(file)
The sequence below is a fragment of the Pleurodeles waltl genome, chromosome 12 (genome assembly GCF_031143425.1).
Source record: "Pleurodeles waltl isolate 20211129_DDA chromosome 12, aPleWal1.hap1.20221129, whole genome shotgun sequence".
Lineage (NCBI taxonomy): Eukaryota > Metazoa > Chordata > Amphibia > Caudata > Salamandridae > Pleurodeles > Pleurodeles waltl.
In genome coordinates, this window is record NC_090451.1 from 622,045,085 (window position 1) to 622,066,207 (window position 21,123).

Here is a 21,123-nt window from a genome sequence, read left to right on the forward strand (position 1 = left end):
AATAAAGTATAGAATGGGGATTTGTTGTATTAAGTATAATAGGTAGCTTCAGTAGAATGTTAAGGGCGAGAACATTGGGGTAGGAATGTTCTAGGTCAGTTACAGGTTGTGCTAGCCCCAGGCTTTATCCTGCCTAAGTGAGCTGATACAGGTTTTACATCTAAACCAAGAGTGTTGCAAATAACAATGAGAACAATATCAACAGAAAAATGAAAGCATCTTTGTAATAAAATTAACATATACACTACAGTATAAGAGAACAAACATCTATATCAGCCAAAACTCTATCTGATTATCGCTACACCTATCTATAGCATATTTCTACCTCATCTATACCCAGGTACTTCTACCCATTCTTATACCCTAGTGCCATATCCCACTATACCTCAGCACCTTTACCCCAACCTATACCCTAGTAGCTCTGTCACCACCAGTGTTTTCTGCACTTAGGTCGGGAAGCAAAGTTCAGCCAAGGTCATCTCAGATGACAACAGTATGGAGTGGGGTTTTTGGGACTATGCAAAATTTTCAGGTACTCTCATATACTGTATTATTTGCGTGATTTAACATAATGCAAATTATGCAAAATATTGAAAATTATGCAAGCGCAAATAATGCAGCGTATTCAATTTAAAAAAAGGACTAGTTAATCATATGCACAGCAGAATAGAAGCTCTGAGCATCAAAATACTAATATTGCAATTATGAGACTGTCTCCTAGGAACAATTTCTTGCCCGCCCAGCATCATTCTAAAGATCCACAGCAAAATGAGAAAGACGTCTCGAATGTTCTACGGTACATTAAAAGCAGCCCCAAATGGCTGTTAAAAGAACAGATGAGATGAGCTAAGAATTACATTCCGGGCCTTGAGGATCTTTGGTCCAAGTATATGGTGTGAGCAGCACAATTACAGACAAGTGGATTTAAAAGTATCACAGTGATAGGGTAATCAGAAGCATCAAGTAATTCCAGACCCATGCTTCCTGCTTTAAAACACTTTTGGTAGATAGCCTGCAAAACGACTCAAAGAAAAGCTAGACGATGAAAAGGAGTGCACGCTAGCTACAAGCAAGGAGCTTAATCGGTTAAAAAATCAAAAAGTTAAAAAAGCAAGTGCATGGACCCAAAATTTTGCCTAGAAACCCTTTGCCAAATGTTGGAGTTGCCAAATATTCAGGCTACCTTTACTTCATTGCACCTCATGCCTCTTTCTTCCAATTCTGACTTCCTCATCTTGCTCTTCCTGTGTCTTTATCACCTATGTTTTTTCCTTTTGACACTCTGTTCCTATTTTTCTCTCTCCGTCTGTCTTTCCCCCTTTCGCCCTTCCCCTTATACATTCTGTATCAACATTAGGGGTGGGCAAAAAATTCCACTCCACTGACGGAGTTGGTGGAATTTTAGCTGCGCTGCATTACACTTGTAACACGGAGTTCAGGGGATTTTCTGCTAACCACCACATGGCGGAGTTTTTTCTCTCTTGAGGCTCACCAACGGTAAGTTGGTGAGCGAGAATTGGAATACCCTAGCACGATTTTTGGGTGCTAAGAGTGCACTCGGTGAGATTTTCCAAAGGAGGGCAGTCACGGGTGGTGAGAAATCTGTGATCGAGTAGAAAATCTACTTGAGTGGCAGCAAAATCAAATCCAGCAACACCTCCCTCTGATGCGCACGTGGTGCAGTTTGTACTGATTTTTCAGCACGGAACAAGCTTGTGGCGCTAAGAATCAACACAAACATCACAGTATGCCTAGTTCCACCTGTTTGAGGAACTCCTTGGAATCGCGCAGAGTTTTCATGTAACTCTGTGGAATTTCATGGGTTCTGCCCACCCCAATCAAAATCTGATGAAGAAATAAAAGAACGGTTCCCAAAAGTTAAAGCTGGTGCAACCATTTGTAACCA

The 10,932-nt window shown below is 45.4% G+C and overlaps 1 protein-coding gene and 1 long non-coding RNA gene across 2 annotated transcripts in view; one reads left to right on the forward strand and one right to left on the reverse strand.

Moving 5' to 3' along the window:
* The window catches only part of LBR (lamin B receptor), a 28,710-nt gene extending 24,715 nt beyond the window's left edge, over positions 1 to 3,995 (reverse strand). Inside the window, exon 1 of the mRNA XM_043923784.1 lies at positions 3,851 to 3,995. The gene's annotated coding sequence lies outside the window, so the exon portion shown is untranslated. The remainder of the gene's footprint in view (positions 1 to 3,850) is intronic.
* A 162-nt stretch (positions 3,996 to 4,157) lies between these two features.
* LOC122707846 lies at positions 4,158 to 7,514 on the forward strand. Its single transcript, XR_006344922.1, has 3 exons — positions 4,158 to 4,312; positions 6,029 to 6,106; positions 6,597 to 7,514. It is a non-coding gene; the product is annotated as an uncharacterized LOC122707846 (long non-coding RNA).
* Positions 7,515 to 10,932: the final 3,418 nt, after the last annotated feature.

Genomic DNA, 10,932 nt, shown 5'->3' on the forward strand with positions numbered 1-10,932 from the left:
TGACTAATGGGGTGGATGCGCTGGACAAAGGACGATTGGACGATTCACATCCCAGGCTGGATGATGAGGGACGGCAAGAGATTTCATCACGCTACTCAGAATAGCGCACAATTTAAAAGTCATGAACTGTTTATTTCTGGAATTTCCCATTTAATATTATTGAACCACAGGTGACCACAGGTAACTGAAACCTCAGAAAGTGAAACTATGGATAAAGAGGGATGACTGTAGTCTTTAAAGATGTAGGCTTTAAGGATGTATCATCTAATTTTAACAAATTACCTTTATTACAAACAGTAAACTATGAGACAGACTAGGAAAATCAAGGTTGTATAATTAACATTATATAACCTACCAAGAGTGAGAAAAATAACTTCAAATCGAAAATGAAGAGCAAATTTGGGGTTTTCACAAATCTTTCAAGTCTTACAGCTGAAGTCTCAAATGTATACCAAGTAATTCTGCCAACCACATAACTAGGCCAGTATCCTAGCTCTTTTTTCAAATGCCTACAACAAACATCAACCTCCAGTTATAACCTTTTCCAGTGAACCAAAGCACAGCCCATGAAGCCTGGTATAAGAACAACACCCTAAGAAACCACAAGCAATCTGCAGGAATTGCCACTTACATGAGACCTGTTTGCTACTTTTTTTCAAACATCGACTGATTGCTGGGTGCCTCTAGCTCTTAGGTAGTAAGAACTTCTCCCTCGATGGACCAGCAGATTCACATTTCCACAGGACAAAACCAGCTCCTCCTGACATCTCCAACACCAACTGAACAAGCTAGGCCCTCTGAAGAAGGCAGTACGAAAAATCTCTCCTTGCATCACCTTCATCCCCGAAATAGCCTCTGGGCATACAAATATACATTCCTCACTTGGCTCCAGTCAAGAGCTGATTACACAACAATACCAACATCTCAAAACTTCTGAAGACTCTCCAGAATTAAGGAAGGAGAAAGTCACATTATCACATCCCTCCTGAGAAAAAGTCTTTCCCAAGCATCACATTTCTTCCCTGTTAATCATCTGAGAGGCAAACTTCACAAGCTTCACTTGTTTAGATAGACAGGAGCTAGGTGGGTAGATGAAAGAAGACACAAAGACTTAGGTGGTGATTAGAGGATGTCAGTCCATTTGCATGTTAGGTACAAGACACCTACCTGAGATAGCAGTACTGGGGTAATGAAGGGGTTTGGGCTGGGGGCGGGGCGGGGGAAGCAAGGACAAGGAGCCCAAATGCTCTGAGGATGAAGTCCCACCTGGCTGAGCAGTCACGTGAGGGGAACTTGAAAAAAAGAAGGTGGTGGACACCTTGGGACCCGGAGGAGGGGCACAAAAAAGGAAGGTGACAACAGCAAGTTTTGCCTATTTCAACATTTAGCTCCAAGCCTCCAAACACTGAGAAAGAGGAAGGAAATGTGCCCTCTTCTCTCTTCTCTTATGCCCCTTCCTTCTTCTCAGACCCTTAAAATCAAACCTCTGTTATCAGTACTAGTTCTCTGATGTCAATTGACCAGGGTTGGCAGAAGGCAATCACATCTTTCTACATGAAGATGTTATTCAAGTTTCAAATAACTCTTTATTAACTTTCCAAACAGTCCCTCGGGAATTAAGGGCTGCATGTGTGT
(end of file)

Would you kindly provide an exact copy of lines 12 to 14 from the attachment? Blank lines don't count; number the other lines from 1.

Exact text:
* Positions 7,515 to 10,932: the final 3,418 nt, after the last annotated feature.

Genomic DNA, 10,932 nt, shown 5'->3' on the forward strand with positions numbered 1-10,932 from the left:
TGACTAATGGGGTGGATGCGCTGGACAAAGGACGATTGGACGATTCACATCCCAGGCTGGATGATGAGGGACGGCAAGAGATTTCATCACGCTACTCAGAATAGCGCACAATTTAAAAGTCATGAACTGTTTATTTCTGGAATTTCCCATTTAATATTATTGAACCACAGGTGACCACAGGTAACTGAAACCTCAGAAAGTGAAACTATGGATAAAGAGGGATGACTGTAGTCTTTAAAGATGTAGGCTTTAAGGATGTATCATCTAATTTTAACAAATTACCTTTATTACAAACAGTAAACTATGAGACAGACTAGGAAAATCAAGGTTGTATAATTAACATTATATAACCTACCAAGAGTGAGAAAAATAACTTCAAATCGAAAATGAAGAGCAAATTTGGGGTTTTCACAAATCTTTCAAGTCTTACAGCTGAAGTCTCAAATGTATACCAAGTAATTCTGCCAACCACATAACTAGGCCAGTATCCTAGCTCTTTTTTCAAATGCCTACAACAAACATCAACCTCCAGTTATAACCTTTTCCAGTGAACCAAAGCACAGCCCATGAAGCCTGGTATAAGAACAACACCCTAAGAAACCACAAGCAATCTGCAGGAATTGCCACTTACATGAGACCTGTTTGCTACTTTTTTTCAAACATCGACTGATTGCTGGGTGCCTCTAGCTCTTAGGTAGTAAGAACTTCTCCCTCGATGGACCAGCAGATTCACATTTCCACAGGACAAAACCAGCTCCTCCTGACATCTCCAACACCAACTGAACAAGCTAGGCCCTCTGAAGAAGGCAGTACGAAAAATCTCTCCTTGCATCACCTTCATCCCCGAAATAGCCTCTGGGCATACAAATATACATTCCTCACTTGGCTCCAGTCAAGAGCTGATTACACAACAATACCAACATCTCAAAACTTCTGAAGACTCTCCAGAATTAAGGAAGGAGAAAGTCACATTATCACATCCCTCCTGAGAAAAAGTCTTTCCCAAGCATCACATTTCTTCCCTGTTAATCATCTGAGAGGCAAACTTCACAAGCTTCACTTGTTTAGATAGACAGGAGCTAGGTGGGTAGATGAAAGAAGACACAAAGACTTAGGTGGTGATTAGAGGATGTCAGTCCATTTGCATGTTAGGTACAAGACACCTACCTGAGATAGCAGTACTGGGGTAATGAAGGGGTTTGGGCTGGGGGCGGGGCGGGGGAAGCAAGGACAAGGAGCCCAAATGCTCTGAGGATGAAGTCCCACCTGGCTGAGCAGTCACGTGAGGGGAACTTGAAAAAAAGAAGGTGGTGGACACCTTGGGACCCGGAGGAGGGGCACAAAAAAGGAAGGTGACAACAGCAAGTTTTGCCTATTTCAACATTTAGCTCCAAGCCTCCAAACACTGAGAAAGAGGAAGGAAATGTGCCCTCTTCTCTCTTCTCTTATGCCCCTTCCTTCTTCTCAGACCCTTAAAATCAAACCTCTGTTATCAGTACTAGTTCTCTGATGTCAATTGACCAGGGTTGGCAGAAGGCAATCACATCTTTCTACATGAAGATGTTATTCAAGTTTCAAATAACTCTTTATTAACTTTCCAAACAGTCCCTCGGGAATTAAGGGCTGCATGTGTGT